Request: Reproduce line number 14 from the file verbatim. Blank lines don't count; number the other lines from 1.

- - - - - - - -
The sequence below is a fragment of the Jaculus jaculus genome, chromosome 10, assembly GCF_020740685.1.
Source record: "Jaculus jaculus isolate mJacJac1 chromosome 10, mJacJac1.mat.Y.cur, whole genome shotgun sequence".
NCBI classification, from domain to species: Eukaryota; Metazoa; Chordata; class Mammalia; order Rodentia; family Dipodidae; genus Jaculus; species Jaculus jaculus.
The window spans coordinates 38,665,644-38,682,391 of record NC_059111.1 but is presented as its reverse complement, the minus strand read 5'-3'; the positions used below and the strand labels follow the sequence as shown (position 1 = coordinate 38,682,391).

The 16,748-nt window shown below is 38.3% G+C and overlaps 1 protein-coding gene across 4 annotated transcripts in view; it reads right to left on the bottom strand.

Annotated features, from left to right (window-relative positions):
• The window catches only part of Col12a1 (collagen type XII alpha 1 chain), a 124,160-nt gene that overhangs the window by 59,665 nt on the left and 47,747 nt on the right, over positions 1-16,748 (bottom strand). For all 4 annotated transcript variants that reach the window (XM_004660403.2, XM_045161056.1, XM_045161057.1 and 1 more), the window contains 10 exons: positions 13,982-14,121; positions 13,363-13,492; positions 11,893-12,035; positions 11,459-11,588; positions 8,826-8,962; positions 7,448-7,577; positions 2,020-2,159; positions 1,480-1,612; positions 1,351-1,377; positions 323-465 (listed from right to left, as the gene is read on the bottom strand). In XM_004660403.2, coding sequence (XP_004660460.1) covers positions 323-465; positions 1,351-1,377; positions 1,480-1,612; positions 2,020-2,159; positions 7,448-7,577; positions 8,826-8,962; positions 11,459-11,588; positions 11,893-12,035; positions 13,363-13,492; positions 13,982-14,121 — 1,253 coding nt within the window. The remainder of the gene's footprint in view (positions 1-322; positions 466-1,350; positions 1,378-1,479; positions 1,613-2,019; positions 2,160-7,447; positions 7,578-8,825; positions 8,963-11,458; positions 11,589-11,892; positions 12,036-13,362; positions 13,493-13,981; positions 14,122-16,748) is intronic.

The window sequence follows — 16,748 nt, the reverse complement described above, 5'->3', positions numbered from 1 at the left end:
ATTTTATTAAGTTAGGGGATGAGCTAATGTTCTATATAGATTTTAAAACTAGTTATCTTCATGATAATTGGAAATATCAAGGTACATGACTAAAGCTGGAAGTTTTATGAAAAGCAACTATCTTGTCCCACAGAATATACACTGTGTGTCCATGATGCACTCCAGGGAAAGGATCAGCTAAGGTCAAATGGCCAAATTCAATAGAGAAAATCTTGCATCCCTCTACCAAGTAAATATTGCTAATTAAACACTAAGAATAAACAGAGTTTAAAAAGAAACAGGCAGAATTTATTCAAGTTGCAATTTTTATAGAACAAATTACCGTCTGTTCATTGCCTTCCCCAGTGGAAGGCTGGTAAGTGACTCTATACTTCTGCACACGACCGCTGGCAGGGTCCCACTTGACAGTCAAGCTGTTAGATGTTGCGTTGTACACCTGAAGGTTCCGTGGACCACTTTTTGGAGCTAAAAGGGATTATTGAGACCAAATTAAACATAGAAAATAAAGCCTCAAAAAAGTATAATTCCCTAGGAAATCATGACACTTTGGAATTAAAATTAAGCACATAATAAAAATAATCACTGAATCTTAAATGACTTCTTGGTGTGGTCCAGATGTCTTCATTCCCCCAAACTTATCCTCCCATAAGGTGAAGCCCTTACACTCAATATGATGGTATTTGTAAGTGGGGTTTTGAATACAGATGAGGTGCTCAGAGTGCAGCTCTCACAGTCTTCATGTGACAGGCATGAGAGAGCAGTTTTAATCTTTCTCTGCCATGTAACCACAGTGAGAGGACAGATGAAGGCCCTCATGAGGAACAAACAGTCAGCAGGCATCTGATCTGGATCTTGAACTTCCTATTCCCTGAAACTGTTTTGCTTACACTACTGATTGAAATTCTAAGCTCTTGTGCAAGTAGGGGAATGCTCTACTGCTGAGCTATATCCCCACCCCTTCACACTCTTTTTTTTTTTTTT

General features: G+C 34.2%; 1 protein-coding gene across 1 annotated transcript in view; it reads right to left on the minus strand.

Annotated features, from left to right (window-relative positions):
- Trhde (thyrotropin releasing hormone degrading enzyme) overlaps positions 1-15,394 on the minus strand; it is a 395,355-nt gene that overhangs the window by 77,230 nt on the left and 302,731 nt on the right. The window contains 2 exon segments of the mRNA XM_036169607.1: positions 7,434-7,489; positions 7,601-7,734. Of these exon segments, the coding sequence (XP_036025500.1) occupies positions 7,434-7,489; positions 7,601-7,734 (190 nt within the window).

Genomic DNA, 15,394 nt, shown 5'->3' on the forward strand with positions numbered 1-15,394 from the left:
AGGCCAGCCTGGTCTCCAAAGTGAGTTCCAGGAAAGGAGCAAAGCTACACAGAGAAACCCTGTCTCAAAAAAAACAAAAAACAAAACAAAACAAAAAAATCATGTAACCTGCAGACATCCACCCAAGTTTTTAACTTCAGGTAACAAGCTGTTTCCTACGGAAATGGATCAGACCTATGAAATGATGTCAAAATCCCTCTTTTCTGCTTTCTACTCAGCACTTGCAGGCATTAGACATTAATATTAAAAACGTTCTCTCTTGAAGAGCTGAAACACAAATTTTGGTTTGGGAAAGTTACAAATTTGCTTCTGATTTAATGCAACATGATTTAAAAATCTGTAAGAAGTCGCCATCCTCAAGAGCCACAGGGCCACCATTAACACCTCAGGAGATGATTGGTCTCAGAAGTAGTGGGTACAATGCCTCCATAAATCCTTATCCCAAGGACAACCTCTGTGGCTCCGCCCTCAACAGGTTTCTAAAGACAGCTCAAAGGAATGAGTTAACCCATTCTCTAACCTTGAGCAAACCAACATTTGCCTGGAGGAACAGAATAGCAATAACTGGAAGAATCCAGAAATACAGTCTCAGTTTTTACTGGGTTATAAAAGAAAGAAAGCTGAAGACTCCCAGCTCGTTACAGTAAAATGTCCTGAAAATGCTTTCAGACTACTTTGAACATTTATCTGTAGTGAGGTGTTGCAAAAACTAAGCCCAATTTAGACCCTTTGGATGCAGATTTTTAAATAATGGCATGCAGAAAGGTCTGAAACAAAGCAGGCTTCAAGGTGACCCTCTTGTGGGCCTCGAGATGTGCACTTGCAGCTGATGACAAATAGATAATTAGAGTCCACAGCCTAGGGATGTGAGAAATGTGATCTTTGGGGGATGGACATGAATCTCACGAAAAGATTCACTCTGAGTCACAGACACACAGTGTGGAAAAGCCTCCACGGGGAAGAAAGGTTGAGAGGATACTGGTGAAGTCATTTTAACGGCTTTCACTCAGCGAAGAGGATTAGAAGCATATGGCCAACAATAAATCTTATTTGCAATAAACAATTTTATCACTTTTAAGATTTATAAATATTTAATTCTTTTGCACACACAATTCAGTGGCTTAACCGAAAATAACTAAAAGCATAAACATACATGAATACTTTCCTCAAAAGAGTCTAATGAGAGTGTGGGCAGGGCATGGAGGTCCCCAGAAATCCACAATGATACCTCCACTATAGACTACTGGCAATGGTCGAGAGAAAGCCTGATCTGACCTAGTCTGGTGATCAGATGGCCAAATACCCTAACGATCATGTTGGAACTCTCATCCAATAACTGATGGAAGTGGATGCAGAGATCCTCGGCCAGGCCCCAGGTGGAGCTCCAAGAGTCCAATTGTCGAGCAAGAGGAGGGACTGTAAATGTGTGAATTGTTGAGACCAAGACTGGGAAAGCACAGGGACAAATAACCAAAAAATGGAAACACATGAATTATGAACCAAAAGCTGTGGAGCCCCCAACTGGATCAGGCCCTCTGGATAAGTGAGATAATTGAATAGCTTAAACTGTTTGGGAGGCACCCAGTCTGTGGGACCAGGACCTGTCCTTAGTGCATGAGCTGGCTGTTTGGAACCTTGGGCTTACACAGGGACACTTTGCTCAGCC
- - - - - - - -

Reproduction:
AGGCCAGCCTGGTCTCCAAAGTGAGTTCCAGGAAAGGAGCAAAGCTACACAGAGAAACCCTGTCTCAAAAAAAACAAAAAACAAAACAAAACAAAAAAATCATGTAACCTGCAGACATCCACCCAAGTTTTTAACTTCAGGTAACAAGCTGTTTCCTACGGAAATGGATCAGACCTATGAAATGATGTCAAAATCCCTCTTTTCTGCTTTCTACTCAGCACTTGCAGGCATTAGACATTAATATTAAAAACGTTCTCTCTTGAAGAGCTGAAACACAAATTTTGGTTTGGGAAAGTTACAAATTTGCTTCTGATTTAATGCAACATGATTTAAAAATCTGTAAGAAGTCGCCATCCTCAAGAGCCACAGGGCCACCATTAACACCTCAGGAGATGATTGGTCTCAGAAGTAGTGGGTACAATGCCTCCATAAATCCTTATCCCAAGGACAACCTCTGTGGCTCCGCCCTCAACAGGTTTCTAAAGACAGCTCAAAGGAATGAGTTAACCCATTCTCTAACCTTGAGCAAACCAACATTTGCCTGGAGGAACAGAATAGCAATAACTGGAAGAATCCAGAAATACAGTCTCAGTTTTTACTGGGTTATAAAAGAAAGAAAGCTGAAGACTCCCAGCTCGTTACAGTAAAATGTCCTGAAAATGCTTTCAGACTACTTTGAACATTTATCTGTAGTGAGGTGTTGCAAAAACTAAGCCCAATTTAGACCCTTTGGATGCAGATTTTTAAATAATGGCATGCAGAAAGGTCTGAAACAAAGCAGGCTTCAAGGTGACCCTCTTGTGGGCCTCGAGATGTGCACTTGCAGCTGATGACAAATAGATAATTAGAGTCCACAGCCTAGGGATGTGAGAAATGTGATCTTTGGGGGATGGACATGAATCTCACGAAAAGATTCACTCTGAGTCACAGACACACAGTGTGGAAAAGCCTCCACGGGGAAGAAAGGTTGAGAGGATACTGGTGAAGTCATTTTAACGGCTTTCACTCAGCGAAGAGGATTAGAAGCATATGGCCAACAATAAATCTTATTTGCAATAAACAATTTTATCACTTTTAAGATTTATAAATATTTAATTCTTTTGCACACACAATTCAGTGGCTTAACCGAAAATAACTAAAAGCATAAACATACATGAATACTTTCCTCAAAAGAGTCTAATGAGAGTGTGGGCAGGGCATGGAGGTCCCCAGAAATCCACAATGATACCTCCACTATAGACTACTGGCAATGGTCGAGAGAAAGCCTGATCTGACCTAGTCTGGTGATCAGATGGCCAAATACCCTAACGATCATGTTGGAACTCTCATCCAATAACTGATGGAAGTGGATGCAGAGATCCTCGGCCAGGCCCCAGGTGGAGCTCCAAGAGTCCAATTGTCGAGCAAGAGGAGGGACTGTAAATGTGTGAATTGTTGAGACCAAGACTGGGAAAGCACAGGGACAAATAACCAAAAAATGGAAACACATGAATTATGAACCAAAAGCTGTGGAGCCCCCAACTGGATCAGGCCCTCTGGATAAGTGAGATAATTGAATAGCTTAAACTGTTTGGGAGGCACCCAGTCTGTGGGACCAGGACCTGTCCTTAGTGCATGAGCTGGCTGTTTGGAACCTTGGGCTTACACAGGGACACTTTGCTCAGCC